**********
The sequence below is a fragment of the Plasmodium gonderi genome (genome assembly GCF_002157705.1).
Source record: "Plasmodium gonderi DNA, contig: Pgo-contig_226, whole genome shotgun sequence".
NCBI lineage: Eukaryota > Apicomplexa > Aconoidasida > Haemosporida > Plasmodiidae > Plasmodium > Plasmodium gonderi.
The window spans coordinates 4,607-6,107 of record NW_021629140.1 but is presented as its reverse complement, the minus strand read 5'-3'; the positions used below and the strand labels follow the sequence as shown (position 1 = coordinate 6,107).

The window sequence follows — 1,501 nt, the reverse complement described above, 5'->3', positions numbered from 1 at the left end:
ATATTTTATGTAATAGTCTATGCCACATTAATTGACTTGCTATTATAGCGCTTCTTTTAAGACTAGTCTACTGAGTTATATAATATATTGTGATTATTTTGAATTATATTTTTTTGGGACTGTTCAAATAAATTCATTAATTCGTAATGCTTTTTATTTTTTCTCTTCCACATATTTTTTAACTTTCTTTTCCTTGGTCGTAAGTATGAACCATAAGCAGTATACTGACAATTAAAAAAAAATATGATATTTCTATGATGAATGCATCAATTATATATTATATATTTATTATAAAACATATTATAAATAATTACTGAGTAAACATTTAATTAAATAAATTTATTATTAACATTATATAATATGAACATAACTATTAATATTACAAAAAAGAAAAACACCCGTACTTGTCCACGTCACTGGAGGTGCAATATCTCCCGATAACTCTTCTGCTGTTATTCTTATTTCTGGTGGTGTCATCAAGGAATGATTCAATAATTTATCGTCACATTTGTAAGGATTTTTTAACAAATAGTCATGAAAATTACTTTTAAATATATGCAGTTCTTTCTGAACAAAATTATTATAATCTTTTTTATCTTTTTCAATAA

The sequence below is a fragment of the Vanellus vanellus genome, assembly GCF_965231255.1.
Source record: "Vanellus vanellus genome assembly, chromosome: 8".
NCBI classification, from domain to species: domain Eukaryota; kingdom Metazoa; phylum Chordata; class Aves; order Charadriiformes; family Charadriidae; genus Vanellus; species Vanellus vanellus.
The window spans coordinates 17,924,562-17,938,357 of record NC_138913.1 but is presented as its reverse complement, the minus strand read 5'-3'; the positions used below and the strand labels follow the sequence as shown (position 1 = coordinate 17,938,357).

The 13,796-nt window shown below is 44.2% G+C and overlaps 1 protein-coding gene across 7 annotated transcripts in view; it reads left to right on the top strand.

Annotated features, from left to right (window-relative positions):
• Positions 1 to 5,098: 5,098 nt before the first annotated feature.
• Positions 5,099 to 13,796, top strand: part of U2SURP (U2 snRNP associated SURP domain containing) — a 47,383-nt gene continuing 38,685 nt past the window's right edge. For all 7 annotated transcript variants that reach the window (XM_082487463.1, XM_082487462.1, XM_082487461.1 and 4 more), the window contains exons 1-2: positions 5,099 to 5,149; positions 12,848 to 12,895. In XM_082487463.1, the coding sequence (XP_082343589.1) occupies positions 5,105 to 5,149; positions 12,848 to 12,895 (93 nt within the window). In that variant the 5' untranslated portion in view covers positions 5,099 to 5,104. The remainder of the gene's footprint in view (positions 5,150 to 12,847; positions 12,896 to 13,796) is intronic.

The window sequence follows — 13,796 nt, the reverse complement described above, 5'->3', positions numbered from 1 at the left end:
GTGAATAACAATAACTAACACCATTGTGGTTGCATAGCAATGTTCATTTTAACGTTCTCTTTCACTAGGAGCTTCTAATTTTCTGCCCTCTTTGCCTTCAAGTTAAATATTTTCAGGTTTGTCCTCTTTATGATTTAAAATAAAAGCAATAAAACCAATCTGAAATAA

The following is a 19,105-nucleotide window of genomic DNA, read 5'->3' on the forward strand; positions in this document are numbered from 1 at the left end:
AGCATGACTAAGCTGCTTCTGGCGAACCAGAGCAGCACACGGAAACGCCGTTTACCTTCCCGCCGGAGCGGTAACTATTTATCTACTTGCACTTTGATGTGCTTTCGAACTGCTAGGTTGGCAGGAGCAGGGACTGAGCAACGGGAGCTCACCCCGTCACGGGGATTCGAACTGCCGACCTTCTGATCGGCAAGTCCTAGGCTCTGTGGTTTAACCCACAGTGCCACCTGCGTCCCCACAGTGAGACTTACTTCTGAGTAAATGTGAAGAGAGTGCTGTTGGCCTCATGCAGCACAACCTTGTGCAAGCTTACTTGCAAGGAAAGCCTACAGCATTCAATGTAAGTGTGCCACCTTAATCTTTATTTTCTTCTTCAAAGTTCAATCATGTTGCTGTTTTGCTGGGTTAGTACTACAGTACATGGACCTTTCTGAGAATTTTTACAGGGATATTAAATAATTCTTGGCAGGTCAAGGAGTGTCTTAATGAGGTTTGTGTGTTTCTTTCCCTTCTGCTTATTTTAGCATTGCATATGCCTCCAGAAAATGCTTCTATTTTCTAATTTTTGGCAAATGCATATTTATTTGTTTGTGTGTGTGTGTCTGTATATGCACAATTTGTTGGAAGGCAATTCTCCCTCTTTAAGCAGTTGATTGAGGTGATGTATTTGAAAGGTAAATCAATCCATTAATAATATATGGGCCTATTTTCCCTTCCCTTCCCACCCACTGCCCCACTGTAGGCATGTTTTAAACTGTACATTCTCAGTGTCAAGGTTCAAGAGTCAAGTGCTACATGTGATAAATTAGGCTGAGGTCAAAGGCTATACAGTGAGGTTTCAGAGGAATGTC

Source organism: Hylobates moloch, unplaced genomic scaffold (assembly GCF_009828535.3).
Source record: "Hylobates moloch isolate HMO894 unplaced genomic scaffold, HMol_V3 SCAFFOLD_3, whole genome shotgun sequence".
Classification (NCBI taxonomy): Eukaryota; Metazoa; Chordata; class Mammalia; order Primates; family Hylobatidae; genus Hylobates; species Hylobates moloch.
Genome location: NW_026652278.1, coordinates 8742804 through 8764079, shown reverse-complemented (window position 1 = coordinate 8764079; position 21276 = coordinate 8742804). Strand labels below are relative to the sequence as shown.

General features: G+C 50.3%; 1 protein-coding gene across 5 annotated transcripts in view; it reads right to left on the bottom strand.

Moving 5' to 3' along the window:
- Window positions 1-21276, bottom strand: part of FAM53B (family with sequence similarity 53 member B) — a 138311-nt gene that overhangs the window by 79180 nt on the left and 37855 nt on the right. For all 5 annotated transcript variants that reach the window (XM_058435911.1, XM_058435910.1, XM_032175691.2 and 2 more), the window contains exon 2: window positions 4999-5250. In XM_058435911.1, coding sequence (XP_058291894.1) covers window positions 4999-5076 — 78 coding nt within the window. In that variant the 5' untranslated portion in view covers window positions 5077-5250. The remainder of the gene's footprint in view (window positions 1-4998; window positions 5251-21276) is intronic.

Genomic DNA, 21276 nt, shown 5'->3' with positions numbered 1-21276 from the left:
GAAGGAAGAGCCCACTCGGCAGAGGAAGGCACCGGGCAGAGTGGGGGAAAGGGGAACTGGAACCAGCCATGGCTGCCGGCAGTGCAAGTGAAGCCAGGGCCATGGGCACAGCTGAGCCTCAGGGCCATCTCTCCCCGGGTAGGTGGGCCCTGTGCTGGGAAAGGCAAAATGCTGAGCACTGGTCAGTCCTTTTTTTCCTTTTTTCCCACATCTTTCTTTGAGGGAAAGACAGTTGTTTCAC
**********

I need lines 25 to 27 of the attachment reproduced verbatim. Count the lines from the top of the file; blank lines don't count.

- Window positions 1-21276, bottom strand: part of FAM53B (family with sequence similarity 53 member B) — a 138311-nt gene that overhangs the window by 79180 nt on the left and 37855 nt on the right. For all 5 annotated transcript variants that reach the window (XM_058435911.1, XM_058435910.1, XM_032175691.2 and 2 more), the window contains exon 2: window positions 4999-5250. In XM_058435911.1, coding sequence (XP_058291894.1) covers window positions 4999-5076 — 78 coding nt within the window. In that variant the 5' untranslated portion in view covers window positions 5077-5250. The remainder of the gene's footprint in view (window positions 1-4998; window positions 5251-21276) is intronic.

Genomic DNA, 21276 nt, shown 5'->3' with positions numbered 1-21276 from the left:
GAAGGAAGAGCCCACTCGGCAGAGGAAGGCACCGGGCAGAGTGGGGGAAAGGGGAACTGGAACCAGCCATGGCTGCCGGCAGTGCAAGTGAAGCCAGGGCCATGGGCACAGCTGAGCCTCAGGGCCATCTCTCCCCGGGTAGGTGGGCCCTGTGCTGGGAAAGGCAAAATGCTGAGCACTGGTCAGTCCTTTTTTTCCTTTTTTCCCACATCTTTCTTTGAGGGAAAGACAGTTGTTTCAC